Is There Really An Idea/Expression Dichotomy In Copyright?

from the it's-difficult-to-see dept

Copyright system defenders often trot out the commonly accepted wisdom that copyright does not protect "ideas" and that there's an important "idea/expression" dichotomy, where it's only the specific expression that's protected, not the ideas. However, the reality is that both individuals and courts seem to have a pretty difficult time distinguishing between the two, and always have. While perhaps there's some platonic ideal where it's easy to tell the difference between an idea and the expression of that idea, it's much harder in practice. Recent studies have shown how notoriously difficult this distinction is in practice, leading to serious questions about how copyright violates the First Amendment.

The latest example of this is the ruling banning the publication of the "modern" sequel to The Catcher in the Rye. If there really were a distinction between the idea and the expression, then a sequel would never be seen as infringing, unless it used significant text directly from the original. Yet, in this case, the ban on publication is making some wonder where that mythical idea/expression dichotomy really exists:
First, it exposes the lie that is perpetuated in the legal community that copyright laws don't protect "ideas", but rather only the "concrete expression" of ideas. In practicality, this statement is pure nonsense as evidenced by the fact that a copyrighted work seals in monopoly protections of "characters" and "derivative works" - even if such derivative works don't include any actual "copying" of cloned material from the underlying work.

For instance, if I feel that I have a far better script or storyline that utilizes the character of James Bond, but without utilizing any previous cloned image from a Bond film and without copying previously used dialogue beyond a minimal instance of "My name is Bond...James Bond." or "Shaken...not stirred.", I still would not be able to create it, because Ian Flemming's estate and/or Sony Pictures, etc. has a monopoly over the IDEA of James Bond.

I would argue that by protecting "derivative" works, copyright effectively asserts control over ideas - except for those envisioned at the most abstract levels.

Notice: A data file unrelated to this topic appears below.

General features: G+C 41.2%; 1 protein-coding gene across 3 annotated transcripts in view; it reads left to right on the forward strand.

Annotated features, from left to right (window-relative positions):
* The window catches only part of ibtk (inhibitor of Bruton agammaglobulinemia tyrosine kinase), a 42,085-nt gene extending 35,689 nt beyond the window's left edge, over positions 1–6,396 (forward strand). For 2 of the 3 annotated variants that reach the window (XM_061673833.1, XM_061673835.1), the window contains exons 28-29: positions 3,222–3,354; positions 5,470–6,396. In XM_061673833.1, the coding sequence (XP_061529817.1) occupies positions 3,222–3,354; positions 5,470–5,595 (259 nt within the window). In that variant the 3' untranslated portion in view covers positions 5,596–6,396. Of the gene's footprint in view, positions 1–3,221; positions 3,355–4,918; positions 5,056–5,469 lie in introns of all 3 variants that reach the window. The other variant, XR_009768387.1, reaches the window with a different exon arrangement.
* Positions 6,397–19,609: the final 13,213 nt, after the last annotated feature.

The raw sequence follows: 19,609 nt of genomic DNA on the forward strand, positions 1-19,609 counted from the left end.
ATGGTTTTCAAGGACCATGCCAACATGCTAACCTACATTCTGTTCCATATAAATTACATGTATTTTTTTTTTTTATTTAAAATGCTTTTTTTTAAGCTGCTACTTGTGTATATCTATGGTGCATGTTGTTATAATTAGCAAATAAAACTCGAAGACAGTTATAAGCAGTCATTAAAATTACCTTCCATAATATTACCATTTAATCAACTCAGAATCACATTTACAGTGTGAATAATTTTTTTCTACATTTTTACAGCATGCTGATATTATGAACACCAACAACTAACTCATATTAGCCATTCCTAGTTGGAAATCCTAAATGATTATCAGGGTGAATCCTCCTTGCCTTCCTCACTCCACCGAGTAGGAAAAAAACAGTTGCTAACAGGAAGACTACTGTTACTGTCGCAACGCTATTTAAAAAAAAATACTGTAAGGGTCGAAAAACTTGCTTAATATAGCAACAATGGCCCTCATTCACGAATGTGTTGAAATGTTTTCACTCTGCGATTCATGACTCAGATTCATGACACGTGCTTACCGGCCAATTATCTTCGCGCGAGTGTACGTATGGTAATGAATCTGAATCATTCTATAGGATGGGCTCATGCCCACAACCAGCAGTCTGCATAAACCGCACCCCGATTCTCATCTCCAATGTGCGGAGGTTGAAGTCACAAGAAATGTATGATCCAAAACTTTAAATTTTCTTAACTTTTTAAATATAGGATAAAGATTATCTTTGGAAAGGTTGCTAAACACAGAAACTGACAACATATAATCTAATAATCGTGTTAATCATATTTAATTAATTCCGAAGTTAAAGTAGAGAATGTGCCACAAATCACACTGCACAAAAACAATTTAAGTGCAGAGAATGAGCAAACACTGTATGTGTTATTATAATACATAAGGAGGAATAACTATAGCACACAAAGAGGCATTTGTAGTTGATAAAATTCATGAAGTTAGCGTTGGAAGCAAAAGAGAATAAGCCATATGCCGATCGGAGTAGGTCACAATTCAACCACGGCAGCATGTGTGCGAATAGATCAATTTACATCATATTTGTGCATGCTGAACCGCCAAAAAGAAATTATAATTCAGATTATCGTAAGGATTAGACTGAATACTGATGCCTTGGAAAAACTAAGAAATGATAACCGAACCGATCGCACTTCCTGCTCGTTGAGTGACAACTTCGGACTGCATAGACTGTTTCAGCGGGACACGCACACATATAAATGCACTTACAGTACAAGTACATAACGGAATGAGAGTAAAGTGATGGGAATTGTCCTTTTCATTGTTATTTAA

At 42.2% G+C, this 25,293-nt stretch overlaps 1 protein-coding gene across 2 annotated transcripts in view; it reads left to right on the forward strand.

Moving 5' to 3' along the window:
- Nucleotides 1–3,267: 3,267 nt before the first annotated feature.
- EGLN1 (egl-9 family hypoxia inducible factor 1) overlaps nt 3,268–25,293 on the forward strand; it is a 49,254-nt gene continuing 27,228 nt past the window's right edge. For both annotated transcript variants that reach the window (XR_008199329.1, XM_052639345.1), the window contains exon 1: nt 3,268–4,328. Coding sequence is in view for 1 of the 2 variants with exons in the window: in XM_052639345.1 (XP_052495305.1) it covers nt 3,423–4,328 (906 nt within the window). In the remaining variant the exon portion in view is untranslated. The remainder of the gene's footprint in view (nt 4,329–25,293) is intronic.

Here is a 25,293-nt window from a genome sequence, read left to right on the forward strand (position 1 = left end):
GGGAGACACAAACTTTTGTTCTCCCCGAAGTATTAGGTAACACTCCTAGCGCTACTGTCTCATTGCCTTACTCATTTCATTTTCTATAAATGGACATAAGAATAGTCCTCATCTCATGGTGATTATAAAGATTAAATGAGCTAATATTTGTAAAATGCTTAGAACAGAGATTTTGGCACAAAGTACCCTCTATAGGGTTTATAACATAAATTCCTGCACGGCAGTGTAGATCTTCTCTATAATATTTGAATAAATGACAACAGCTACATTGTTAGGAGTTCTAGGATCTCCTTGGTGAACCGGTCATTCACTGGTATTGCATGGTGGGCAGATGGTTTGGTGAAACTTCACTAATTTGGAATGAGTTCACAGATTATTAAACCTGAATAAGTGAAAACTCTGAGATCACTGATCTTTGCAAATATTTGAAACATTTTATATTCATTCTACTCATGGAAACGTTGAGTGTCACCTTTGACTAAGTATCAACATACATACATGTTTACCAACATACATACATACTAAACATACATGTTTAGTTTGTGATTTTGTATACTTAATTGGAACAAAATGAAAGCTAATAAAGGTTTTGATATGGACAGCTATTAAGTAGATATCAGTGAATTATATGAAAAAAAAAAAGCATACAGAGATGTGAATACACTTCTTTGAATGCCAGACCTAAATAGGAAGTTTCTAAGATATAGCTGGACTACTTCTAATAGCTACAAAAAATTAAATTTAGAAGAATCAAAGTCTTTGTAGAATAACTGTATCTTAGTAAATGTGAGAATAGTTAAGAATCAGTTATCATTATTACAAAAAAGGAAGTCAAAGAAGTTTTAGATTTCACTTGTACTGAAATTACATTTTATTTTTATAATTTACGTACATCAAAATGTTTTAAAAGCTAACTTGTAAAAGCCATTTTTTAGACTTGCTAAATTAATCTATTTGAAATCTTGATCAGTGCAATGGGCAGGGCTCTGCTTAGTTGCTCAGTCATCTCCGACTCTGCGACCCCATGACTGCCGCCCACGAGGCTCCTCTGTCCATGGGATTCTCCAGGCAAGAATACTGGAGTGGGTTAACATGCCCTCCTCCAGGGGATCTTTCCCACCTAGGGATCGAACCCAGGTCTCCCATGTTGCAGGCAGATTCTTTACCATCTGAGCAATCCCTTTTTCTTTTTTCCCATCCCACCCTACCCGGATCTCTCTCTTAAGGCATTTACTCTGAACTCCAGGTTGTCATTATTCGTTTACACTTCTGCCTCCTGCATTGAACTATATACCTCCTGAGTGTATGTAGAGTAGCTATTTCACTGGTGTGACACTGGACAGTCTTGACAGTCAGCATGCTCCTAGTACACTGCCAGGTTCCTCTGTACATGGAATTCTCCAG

I'm sure we'll get angry comments from some of the copyright defenders who are always quick to chide, but I'm curious how they can use the so-called idea/expression dichotomy as a defense against a First Amendment violation, when that dichotomy doesn't really seem to exist. Copyright system defenders, for years, have relied on the whole "idea/expression" split to explain away how copyright law can be compatible with the First Amendment's insistence that "no law" may be passed that inhibits freedom of speech. If you realize that said split doesn't really exist (or, at the very least, is not enforced by the courts), you have a big, big constitutional problem.

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  1. icon
    btr1701 (profile), 5 Jul 2009 @ 5:31am

    Re: First Amendment

    > The powers not delegated to the United States by the Constitution,
    > nor prohibited by it to the states, are reserved to the states
    > respectively, or to the people.

    > ...which, in the absence of a prohibition elsewhere in the
    > Constitution, places no restriction upon state and local
    > restrictions upon speech, assembly, etc. That prohibition
    > may exist, but it's not in the First Amendment.

    The 1st Amendment (and the rest of the Bill of Rights) applies to government of all levels. It's been incorporated to apply to the state and local governments through the 14th Amendment.

    If the 1st Amendment didn't apply to local governments, the NYPD, for example, could shut down newspapers in the City of New York that are critical of the government, or ban all protest within the city limits, or the city council could declare Christianity the official religion in the city and prohibit the practice of all others.

    No, it's well established that if you're a government official of *any* kind, you must abide by the 1st Amendment's restrictions on your power.

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